After it was canceled a year ago due to the COVID-19 outbreak, the NCAA Men’s Basketball Tournament will return this year on March 19. Unfortunately for the Ivy League, there will not be any teams from the Ancient Eight participating in this year’s tournament after the league canceled the winter season. However, there will be a handful of graduate transfers from the Ivy League who will still look to make an impact in March Madness.
In a normal year, highly sought-after high school recruits have numerous opportunities to consider their options. They can go on official school visits, speak in-person with coaches and other players, and truly get a feel for the athletic programs. However, with the COVID-19 pandemic affecting the operation of athletics, it has been hard for high school recruits to get a feel for their prospective schools.
Title IX, a federal civil rights law passed as part of the Education Amendments of 1972, was enacted June 23, 1972 and its interpretation was published in June, 1974. It was designed to prevent discrimination based on sex in educational programs or activities, including athletics.
For some, the new exception changes little, especially for those who didn't have any plans to go to graduate school or play another season. However, for others, it was a decision that came at an inconvenient time and impacted plans for next year.
Built in 1927, the Palestra acquired its name from Greek professor William N. Bates after the ancient Greek term “palæstra,” a rectangular enclosure connected to a gymnasium in which athletes would compete in front of an audience.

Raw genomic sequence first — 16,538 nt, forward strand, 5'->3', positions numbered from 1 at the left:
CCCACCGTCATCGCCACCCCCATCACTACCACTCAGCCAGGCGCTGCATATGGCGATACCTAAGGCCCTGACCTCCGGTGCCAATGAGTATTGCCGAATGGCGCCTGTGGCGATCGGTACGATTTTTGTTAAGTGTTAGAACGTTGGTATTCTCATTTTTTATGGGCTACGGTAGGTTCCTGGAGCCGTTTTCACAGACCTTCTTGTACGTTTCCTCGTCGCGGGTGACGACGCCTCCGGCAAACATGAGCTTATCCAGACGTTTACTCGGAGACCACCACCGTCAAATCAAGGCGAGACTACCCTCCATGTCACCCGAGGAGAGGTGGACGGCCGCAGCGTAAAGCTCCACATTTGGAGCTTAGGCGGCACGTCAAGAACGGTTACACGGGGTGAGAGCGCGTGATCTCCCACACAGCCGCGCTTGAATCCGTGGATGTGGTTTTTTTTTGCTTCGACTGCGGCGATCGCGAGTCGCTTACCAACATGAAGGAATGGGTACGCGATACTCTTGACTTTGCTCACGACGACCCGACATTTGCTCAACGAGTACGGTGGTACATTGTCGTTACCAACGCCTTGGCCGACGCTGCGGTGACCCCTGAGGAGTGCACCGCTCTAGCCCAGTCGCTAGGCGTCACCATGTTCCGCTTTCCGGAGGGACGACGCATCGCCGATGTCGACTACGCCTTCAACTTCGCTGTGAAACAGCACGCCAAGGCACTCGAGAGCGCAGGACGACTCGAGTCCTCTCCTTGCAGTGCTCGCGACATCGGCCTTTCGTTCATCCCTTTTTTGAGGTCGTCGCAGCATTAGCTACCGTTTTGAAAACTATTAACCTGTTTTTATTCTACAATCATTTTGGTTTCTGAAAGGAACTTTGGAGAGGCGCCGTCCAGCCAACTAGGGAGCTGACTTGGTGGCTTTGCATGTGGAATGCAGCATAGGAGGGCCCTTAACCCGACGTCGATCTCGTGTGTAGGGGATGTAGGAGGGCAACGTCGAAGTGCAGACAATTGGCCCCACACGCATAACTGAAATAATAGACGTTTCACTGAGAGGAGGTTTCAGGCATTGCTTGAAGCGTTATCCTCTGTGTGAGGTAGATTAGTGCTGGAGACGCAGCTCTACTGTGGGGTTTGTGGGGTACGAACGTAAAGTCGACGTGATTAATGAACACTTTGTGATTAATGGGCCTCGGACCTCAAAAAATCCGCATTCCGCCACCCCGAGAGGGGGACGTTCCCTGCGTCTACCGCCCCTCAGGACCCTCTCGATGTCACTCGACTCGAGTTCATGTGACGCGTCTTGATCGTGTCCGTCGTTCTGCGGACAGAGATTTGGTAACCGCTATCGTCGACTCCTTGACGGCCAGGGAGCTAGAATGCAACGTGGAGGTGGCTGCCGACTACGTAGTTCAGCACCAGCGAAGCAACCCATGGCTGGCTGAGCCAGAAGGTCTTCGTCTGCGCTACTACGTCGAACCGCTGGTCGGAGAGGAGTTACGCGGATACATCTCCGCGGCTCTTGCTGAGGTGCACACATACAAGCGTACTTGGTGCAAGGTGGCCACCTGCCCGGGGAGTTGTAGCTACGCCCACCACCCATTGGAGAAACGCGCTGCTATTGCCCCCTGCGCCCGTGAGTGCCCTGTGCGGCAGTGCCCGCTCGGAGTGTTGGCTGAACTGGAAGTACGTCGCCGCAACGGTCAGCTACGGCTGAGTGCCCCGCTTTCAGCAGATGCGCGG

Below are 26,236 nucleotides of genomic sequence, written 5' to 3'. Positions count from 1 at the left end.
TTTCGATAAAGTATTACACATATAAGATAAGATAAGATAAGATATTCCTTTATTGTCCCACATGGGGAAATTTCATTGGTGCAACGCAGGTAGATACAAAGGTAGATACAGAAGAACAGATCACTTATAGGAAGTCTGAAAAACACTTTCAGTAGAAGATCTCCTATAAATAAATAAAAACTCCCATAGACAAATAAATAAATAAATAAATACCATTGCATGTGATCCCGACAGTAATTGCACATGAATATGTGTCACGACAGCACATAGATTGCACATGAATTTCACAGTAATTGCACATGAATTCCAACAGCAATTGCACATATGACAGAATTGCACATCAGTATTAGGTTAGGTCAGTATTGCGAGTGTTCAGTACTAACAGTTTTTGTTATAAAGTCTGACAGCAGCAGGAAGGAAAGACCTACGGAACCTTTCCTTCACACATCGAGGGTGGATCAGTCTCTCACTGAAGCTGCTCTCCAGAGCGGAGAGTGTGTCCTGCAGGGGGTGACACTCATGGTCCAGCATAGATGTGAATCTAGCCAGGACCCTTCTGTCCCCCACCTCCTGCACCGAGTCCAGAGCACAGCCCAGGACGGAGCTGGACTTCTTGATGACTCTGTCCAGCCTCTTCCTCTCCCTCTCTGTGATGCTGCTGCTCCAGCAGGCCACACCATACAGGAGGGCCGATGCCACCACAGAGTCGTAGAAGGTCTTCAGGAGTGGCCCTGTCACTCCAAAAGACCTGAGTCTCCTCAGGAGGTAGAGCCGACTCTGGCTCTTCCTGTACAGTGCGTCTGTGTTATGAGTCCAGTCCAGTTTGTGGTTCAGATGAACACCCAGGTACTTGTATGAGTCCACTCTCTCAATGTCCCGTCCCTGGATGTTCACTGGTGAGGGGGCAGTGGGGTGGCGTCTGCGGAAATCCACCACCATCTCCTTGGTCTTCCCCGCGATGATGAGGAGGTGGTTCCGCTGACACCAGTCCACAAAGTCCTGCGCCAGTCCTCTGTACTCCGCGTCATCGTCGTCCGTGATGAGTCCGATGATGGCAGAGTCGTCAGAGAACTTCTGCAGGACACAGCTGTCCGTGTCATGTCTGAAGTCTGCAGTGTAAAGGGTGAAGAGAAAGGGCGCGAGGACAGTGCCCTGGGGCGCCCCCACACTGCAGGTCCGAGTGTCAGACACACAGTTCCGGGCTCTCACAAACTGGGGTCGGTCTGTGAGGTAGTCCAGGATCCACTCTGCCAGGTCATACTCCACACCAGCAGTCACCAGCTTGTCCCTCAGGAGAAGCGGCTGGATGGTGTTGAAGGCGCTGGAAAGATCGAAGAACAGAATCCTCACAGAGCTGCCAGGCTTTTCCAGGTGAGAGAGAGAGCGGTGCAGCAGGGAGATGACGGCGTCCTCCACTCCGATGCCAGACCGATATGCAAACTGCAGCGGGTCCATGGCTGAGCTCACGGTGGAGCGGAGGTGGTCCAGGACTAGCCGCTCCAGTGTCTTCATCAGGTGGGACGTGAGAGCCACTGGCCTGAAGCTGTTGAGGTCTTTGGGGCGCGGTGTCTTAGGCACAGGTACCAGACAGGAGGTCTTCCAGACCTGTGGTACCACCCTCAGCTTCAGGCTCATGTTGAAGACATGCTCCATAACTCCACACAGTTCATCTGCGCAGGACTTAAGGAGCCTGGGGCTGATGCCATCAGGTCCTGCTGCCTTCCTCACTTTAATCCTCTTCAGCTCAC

Two days prior to the Ivy League’s Feb. 18 decision to cancel all conference competition for 2021 spring sports, Penn men’s lacrosse addressed a letter to Ivy League presidents and athletic directors conveying why they believed that the cancelation of spring competition would prove to be extremely detrimental to student-athletes.
The Penn men's soccer team decided to take action and create a diversity and inclusion committee to promote social justice awareness and make a difference on the field, on Penn’s campus, and in the West Philadelphia community.
Justin Watson became the first Quaker in years to win a Super Bowl ring after the Tampa Bay Buccaneers took down the Kansas City Chiefs in Super Bowl LV. Jim Finn, a fullback for the Quakers from 1995-1999, won a Super Bowl with the New York Giants in 2007, but his road to a ring was the more unconventional one of the two.
In the wake of the protests and racial activism of last summer, Penn women's soccer, along with the other seven Ivy League teams, formed the Justice Coalition to further their commitment to advancing social justice issues in their communities.
In February 2021, Penn announced that current freshmen must enroll in a dining plan during their sophomore year, sparking confusion and backlash from students. For athletes, who often follow strict nutritional guidelines as part of their training, this new policy spurred conflicting opinions.
After former Penn Athletics Director Andy Geiger resigned in late 1978 to accept the same job at Stanford, Penn was left in a precarious position. The ensuing search process led Penn to two interviews with Sayers.
In the United States, the origins of rowing are traced mainly to New York. The sport then spread rapidly throughout New England, and soon after ended up in Philadelphia. Once the rowing craze arrived in Philadelphia, Penn's interest in rowing increased, and eventually, students got involved.
From intramural games in 1871 to winning seven national titles in a 30-year span between 1894 and 1924, and finally, to being a part of the Ivy League since 1956, football has been a part of the University for almost 150 years.